• Minor excurses:
1) Given the material and production technique, the bell has a clear ring but limited resonance (among small recent antique bells, the one that to my mind has the most sonorous ring and intriguing story is the famous Saignelegier bell of 1878 and its imitators [1, 2, 3] ; but I digress).
2) It would be intriguing to study the fate of memorabilia and other items made of recycled World War II aircraft. My parents had suitcases made from the metal of destroyed Luftwaffe planes.
3) Given the lack of historical knowledge today, I am always both amused and exasperated when I come across news reports that describe Palestinian protesters or "fighters" making the "V" sign with their fingers but explain the gesture as a "peace sign." Sorry, folks, no 1960s hippies here. It is of course the "V" of victory (as these pieces [1, 2 ] correctly state). Wishful thinking or just plain ignorance?
• Historical-philosophical reflections:
To see and hear this bell is to mourn a necessary war but one made unavoidable by past miscalculations and cowardice. When England and France betrayed their ally Czechoslovakia at Munich in 1938, they arguably deprived the world of the last best chance to stop fascist aggression in its tracks. The Czechoslovaks were ready and able to fight, but England told them that if they did not give in to Hitler's demands, it would hold them responsible for the outbreak of a war and offer no assistance.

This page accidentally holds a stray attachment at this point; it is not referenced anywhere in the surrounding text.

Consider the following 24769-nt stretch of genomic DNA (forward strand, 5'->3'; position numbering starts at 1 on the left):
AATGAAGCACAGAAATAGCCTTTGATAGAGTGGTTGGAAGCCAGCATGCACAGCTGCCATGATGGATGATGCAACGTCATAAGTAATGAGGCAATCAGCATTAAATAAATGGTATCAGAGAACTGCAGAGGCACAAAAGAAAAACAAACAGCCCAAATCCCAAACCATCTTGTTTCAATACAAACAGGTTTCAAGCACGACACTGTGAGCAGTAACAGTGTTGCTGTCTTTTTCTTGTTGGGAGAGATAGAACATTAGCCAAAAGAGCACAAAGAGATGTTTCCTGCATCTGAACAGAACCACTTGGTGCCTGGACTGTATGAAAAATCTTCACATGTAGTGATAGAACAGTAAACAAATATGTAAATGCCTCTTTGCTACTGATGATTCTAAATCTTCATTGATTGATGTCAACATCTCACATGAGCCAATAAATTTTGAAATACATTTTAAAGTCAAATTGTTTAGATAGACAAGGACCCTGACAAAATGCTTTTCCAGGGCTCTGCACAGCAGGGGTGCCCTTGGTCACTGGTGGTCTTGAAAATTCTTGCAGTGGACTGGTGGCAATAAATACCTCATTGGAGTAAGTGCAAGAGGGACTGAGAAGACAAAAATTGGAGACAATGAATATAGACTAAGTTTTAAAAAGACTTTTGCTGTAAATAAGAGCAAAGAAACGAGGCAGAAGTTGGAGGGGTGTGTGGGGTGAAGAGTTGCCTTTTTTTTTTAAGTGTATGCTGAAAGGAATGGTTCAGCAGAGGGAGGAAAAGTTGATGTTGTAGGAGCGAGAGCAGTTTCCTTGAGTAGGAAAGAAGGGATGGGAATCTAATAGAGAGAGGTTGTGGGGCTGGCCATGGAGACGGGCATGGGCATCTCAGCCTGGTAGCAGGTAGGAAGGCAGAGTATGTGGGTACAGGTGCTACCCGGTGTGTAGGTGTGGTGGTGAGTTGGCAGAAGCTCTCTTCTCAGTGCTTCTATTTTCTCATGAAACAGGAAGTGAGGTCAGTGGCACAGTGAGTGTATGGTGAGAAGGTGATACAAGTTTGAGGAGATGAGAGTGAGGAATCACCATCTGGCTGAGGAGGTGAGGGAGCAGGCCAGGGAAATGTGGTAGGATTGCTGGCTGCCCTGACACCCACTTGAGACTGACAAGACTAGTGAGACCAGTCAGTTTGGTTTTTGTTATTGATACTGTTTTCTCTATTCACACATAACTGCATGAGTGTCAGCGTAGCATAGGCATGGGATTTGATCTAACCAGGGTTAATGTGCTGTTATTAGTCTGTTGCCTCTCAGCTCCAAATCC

František Halas expressed the national tragedy in a once-famous poem:
The bell of treason is tollingNot only is it false that war is sometimes not the answer. Sometimes, there are worse things than war.
Whose hand made it swing?
And we loved them